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Cataracts in Cats

Have you noticed your cat's eyes have started to cloud over? This may be a sign that your cat is developing cataracts. Today, our Little Rock vets will provide you with information on cataracts in cats and what to look out for.

What are cataracts?

A cataract is an increase in the opacity of the lens of the eye. The lens, made up of protein fibers encased in a capsule, focuses light on the retina and provides clear vision.

When a cat develops cataracts, the clear lens becomes cloudy or opaque, preventing light from reaching the retina. The severity of the cataract can significantly affect the cat's vision.

Cataracts can occur in cats of any age, gender, or breed. Himalayans, Birmans, and British Shorthairs all have a genetic predisposition to inherited cataracts.

What causes cataracts in cats?

Causes of cataracts in cats include the following:

  • Inflammation Within The Eye
  • Genetic Or Hereditary Factors
  • Trauma To The Eye
  • Metabolic Diseases, Such As Diabetes Or High Blood Pressure
  • Nutritional Imbalances
  • Radiation Exposure
  • Cancer
  • Infections Such As Viral, Bacterial, Fungal, Or Protozoal

The most common cause of cataracts in cats is inflammation of the eye, also known as uveitis. This can result from a variety of underlying disease processes. Uveitis can cause the immune system to mistake the lens for a foreign object, which contributes to cataract formation.

What are the types of feline cataracts?

Feline cataracts can be classified into three main types: congenital cataracts, developmental cataracts, and senile cataracts. Congenital cataracts are present at birth, while developmental cataracts develop later in life due to factors like injury or disease.

Senile cataracts are the most common type of cataracts in older cats, typically developing as a result of aging and natural wear and tear on the eye lens. These cataracts can cause vision impairment and may require surgical intervention for treatment. 

What are the signs of cataracts in cats?

Some signs of cataracts in cats include cloudiness or opacity in the eye, changes in eye color, and difficulty seeing in low light conditions. Other symptoms may include increased clumsiness or bumping into objects due to impaired vision. If you notice any of these signs, it is important to consult with a veterinarian for proper diagnosis and treatment options.

How are cataracts in cats diagnosed?

Cataracts are often detected early in their development during a routine physical exam. Cats may not show signs of cataracts at home because the cataracts have not yet progressed to the point where they affect the cat's vision.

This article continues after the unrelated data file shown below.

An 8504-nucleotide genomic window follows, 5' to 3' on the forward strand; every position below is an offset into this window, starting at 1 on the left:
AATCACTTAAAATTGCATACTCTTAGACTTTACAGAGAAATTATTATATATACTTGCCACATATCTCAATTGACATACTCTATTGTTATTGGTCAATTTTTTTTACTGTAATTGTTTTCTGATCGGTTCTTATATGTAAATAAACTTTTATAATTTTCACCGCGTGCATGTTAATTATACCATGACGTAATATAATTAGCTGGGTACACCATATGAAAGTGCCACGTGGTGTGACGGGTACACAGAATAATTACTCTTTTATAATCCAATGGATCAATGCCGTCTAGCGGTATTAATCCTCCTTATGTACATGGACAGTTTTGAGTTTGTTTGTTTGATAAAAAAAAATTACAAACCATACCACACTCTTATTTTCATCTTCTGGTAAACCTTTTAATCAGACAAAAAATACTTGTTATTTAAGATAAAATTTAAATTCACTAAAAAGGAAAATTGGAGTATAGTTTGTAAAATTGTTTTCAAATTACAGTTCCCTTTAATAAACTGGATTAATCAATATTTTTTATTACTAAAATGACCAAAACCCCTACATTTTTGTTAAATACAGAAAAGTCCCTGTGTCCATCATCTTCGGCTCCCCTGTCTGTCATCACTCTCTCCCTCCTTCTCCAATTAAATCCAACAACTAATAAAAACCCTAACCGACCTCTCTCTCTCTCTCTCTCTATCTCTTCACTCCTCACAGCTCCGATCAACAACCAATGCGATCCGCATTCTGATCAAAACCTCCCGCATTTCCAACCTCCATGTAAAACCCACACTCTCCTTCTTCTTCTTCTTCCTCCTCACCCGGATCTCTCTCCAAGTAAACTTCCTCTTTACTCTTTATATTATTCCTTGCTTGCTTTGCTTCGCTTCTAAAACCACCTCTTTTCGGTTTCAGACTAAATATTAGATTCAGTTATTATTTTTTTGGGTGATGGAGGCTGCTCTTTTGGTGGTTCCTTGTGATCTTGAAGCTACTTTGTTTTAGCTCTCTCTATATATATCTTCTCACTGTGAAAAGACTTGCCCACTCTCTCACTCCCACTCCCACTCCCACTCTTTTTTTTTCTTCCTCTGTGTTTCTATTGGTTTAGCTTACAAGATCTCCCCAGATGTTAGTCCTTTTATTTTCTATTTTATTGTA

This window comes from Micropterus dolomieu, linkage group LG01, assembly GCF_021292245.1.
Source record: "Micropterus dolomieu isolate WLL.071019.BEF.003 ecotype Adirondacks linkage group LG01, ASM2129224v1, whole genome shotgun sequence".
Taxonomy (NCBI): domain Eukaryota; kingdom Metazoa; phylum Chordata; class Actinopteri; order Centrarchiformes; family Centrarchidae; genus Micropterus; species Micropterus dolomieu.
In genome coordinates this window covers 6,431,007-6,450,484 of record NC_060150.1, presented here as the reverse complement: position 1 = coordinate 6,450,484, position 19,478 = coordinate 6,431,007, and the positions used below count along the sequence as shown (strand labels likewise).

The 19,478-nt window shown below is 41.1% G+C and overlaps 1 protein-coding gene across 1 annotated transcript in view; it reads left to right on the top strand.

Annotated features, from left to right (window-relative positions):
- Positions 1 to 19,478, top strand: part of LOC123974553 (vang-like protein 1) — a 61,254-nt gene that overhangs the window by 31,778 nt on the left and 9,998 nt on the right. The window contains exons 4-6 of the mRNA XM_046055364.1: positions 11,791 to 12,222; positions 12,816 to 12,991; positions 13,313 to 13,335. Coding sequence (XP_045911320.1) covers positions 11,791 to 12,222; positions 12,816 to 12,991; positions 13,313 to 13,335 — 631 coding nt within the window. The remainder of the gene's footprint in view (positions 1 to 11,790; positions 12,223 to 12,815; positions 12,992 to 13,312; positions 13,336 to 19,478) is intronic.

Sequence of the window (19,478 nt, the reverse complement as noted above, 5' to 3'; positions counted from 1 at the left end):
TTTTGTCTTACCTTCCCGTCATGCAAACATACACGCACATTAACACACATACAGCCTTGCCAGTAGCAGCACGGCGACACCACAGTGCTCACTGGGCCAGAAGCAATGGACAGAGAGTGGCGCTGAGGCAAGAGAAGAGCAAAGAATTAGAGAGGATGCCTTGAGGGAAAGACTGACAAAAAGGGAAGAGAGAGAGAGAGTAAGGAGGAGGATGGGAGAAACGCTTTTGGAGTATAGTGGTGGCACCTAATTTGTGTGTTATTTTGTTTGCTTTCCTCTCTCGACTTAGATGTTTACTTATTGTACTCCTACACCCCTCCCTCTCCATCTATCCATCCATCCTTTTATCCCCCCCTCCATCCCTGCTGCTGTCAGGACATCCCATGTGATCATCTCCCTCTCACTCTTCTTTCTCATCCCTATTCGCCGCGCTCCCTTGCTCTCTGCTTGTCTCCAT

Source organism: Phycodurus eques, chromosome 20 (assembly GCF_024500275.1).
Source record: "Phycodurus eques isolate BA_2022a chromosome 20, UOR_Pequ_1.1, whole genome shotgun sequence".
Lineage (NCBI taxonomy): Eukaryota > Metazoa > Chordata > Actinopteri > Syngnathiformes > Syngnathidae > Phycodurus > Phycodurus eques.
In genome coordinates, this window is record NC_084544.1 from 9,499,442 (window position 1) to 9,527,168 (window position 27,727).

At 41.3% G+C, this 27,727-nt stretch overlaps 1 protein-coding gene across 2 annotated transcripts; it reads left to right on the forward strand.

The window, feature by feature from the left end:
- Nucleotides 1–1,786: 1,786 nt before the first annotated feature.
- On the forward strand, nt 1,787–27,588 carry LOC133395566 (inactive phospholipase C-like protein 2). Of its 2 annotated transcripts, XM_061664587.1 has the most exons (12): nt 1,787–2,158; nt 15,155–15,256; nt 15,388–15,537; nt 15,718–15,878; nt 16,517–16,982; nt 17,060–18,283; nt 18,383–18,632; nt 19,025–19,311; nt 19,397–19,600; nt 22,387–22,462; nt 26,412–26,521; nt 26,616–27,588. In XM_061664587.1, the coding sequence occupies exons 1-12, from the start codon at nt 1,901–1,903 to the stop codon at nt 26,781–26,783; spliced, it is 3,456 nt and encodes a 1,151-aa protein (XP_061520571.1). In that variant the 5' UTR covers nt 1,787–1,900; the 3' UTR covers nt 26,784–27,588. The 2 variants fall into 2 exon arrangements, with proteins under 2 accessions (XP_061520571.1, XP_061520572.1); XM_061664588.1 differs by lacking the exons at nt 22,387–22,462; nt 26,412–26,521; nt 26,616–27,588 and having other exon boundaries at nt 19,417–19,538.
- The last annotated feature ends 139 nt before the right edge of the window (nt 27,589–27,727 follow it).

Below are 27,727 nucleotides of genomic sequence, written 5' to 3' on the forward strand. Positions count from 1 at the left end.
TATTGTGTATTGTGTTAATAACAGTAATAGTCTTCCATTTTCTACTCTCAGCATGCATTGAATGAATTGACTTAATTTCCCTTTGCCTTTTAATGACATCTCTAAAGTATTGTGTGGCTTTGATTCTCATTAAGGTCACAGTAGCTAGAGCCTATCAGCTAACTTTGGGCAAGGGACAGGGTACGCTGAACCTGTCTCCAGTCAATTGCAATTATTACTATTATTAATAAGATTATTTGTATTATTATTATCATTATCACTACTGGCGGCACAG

It is important to note that not all hazy eyes are caused by cataracts. As cats age, the lens often develops a cloudy appearance due to a change known as nuclear sclerosis or lenticular sclerosis.

If you're curious, you can use your favorite search engine to look for 'cataracts in cats pictures' and compare what you see with your cat. If you suspect something, contact your veterinarian first before doing anything else.

How are cataracts in cats treated?

The best treatment for cataracts is surgery. It involves breaking down and removing the cataract (a process known as phacoemulsification), then replacing the lens of the eye with an artificial lens.

After cataract surgery, it is important to follow your veterinarian's post-operative care instructions closely, which may include administering medication, monitoring for any signs of infection or complications, and limiting your cat's activity. Providing a quiet and comfortable environment for your cat to rest and heal can also aid in their recovery process.

If your cat has significant inflammation within the eye, cataract surgery may not be an option. Unfortunately, there are no medications that can dissolve cataracts or slow their progression. This means that cataracts will persist. Fortunately, cataracts are not painful and cats typically adjust well to blindness.

To reduce the inflammation within the eye in cats who have untreated cataracts, medications like corticosteroids or non-steroidal anti-inflammatory eye drops are used. Although the cataract itself won't be impacted by these drugs, it's still critical to manage inflammation to avoid glaucoma, which is a potential side effect of both inflammation and cataracts. Since glaucoma is difficult to treat medically and frequently necessitates the removal of the eye, medical treatment of feline cataracts frequently focuses on avoiding secondary glaucoma.

Note: The advice provided in this post is intended for informational purposes and does not constitute medical advice regarding pets. For an accurate diagnosis of your pet's condition, please make an appointment with your vet.

If you are concerned about your cat's eyes, please feel free to consult with our Little Rock vets today and get your cat in for an assessment.

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